MMS Comes to AT&T iPhones Sept. 25

Posted by: Stephen Wildstrom on September 3, 2009

AT&T said that multimedia messaging would be available on the iPhone this summer. The company has just admitted the its going to miss the deadline, but only by four days. In a notice on its Web site, AT&T says that a software update enabling MMS will be pushed to iPhones (3G and 3GS models) on Sept. 25. The company had announced earlier that there would be no additional charge (beyond existing messaging fees) for MMS service.

Apple promised both iPhone MMS service and tethering (which lets you use your phone as a modem for a PC on a 3G network)back in January. Most carriers around the world have implemented MMS and many also offering tethering, but AT&T has lagged.

And it looks like we’ll have to wait a while longer for tethering. An AT&T spokesman says there is no date yet for the feature, which is available now—at an additional monthly fee—for other devices such as BlackBerrys.

Reader Comments

Pablo Cortez

September 3, 2009 3:49 PM

There are some grammatical errors on your post.

David Weiser

September 3, 2009 4:53 PM

Tethering is available now unofficially without having to jailbreak the phone. I use it all the time.

Mystgreen

September 3, 2009 4:56 PM

Great! Now what about our tethering? You can get a tethering device device through Sprint and others but with a 5Gb limit (without additional fees/Mb).

Joe Foxcroft

September 3, 2009 4:59 PM

They missed the deadline by more than 4 days in my book. Late Summer does not mean the last day of summer. I say they missed the deadline by several weeks.

The thing is, the feature already works so why the delay?

GUY

September 3, 2009 4:59 PM

Pablo, get over yourself.

dillon

September 3, 2009 5:00 PM

no 2g?

Joe No MMS

September 3, 2009 5:00 PM

Late summer,early fall - all the same! Get with it AT&T - provide the services people are paying for now that were advertised as a selling point for purchasing an iPhone.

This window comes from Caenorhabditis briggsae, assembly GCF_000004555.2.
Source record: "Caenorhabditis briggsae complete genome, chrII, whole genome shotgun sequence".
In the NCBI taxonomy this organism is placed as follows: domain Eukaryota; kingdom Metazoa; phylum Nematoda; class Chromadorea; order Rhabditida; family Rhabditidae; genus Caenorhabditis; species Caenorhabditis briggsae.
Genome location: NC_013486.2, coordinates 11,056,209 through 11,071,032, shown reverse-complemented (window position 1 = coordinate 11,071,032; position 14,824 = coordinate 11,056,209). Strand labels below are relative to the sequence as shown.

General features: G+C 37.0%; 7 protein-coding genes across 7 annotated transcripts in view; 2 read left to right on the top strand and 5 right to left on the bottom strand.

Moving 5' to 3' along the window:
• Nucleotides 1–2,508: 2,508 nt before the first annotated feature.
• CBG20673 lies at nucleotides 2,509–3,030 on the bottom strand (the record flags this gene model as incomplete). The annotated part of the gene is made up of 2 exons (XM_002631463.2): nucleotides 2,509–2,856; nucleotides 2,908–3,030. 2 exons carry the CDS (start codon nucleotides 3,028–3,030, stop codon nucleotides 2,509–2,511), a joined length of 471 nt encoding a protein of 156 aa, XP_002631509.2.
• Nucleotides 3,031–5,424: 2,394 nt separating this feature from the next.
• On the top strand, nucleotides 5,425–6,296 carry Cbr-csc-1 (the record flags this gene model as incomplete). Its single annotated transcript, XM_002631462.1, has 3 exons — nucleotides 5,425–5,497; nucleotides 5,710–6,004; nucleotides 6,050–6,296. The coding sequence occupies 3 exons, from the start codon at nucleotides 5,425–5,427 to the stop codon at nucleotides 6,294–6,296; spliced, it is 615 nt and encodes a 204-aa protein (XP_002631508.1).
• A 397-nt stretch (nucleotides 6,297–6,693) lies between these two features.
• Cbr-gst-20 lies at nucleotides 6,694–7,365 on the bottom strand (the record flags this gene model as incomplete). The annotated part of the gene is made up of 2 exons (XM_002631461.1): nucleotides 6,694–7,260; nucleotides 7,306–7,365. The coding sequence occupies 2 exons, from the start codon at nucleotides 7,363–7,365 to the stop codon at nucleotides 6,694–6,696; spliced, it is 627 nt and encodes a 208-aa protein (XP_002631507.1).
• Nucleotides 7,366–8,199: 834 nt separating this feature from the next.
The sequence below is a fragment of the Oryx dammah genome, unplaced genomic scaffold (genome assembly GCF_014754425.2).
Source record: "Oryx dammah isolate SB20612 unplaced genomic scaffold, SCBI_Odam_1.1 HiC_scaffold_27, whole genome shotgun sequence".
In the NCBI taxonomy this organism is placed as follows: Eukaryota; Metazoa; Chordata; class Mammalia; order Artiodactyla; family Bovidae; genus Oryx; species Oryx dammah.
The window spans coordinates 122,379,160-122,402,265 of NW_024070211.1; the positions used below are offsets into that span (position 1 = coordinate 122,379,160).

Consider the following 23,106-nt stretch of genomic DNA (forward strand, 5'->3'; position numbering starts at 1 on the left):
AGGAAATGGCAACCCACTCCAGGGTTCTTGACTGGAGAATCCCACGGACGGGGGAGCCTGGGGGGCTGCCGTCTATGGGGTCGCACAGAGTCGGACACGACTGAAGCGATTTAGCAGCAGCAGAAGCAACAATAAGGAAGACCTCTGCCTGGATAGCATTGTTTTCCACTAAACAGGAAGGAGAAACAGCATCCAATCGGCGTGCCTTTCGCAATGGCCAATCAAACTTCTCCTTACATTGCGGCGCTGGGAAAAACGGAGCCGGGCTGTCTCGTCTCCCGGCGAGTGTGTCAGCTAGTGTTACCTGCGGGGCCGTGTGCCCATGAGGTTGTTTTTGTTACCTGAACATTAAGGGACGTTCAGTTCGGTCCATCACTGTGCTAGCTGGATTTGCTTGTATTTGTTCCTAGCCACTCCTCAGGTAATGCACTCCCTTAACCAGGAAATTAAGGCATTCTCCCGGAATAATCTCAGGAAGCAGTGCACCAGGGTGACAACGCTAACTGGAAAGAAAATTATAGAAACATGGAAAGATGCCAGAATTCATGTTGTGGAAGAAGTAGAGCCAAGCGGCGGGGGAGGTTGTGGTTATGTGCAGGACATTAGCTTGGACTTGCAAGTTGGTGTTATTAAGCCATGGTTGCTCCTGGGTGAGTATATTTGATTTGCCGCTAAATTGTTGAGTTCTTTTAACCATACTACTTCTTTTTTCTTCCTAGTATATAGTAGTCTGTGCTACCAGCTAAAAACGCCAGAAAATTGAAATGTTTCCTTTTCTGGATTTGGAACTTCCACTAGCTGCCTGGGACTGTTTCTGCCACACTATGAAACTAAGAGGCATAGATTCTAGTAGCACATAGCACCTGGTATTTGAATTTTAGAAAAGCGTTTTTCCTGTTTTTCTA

huh

September 3, 2009 5:03 PM

shut up

Johan

September 3, 2009 5:06 PM

Pablo is correct.

Proper punctuation can be confusing, I know. It's the possessive pronoun that befuddles most with its AWOL apostrophe.

JohnQ

September 3, 2009 5:44 PM

Internet Tethering is available.
see here:

http://help.BenM.at

You just have to know the right site.

Steve Wildstrom

September 3, 2009 6:37 PM

@Dillon--No 2G because Apple does not support MMS on the original iPhone.

Steve Wildstrom

September 3, 2009 6:42 PM

@Joe Foxcroft--This is purely speculative, but I suspect the reason AT&T waited until now to support MMS is that they wanted to hold off until they had made significant progress in bringing up their 850 MHz 3G (HSPA) networks in New York and San Francisco. The 1900 MHz networks in those markets were already saturated and the last thing they needed was a new slug of data traffic from MMS.
Support for tethering is also a network capacity issue.

siphandone

September 3, 2009 7:37 PM

They delay because they want to make sure the MMS does not suck their limited bandwidth.... Even imagine 10% of iPhone people download YouTube the same time... No call got through, period.....

JohnH

September 3, 2009 8:25 PM

@Steve Wildstrom--If network capacity is an issue for iPhone tethering, why is tethering available for all of the other smart phones that AT&T sells? If it is priced similar to the other tethering options at $30 a month in addition to the $30 required data plan, I doubt every iPhone customer is going to use tethering.

Steve Wildstrom

September 3, 2009 10:09 PM

@JohnH--Every study I've seen shows that iPhone users are much more intensive data users than owners of any other handsets. That presumably would apply to MMS too. It shouldn't really apply to tethering, but you have to try to think like AT&T, scary as that notion may be.

mgalmonicar

September 4, 2009 11:56 AM

(jesuspoops dot com) Wow, this is great. Thanks

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Bloomberg Businessweek writers Peter Burrows, Cliff Edwards, Olga Kharif, Aaron Ricadela, and Douglas MacMillan, dig behind the headlines to analyze what’s really happening throughout the world of technology. Tech Beat covers everything from tech bellwethers like Apple, Google, and Intel and emerging new leaders such as Facebook to new technologies, trends, and controversies.

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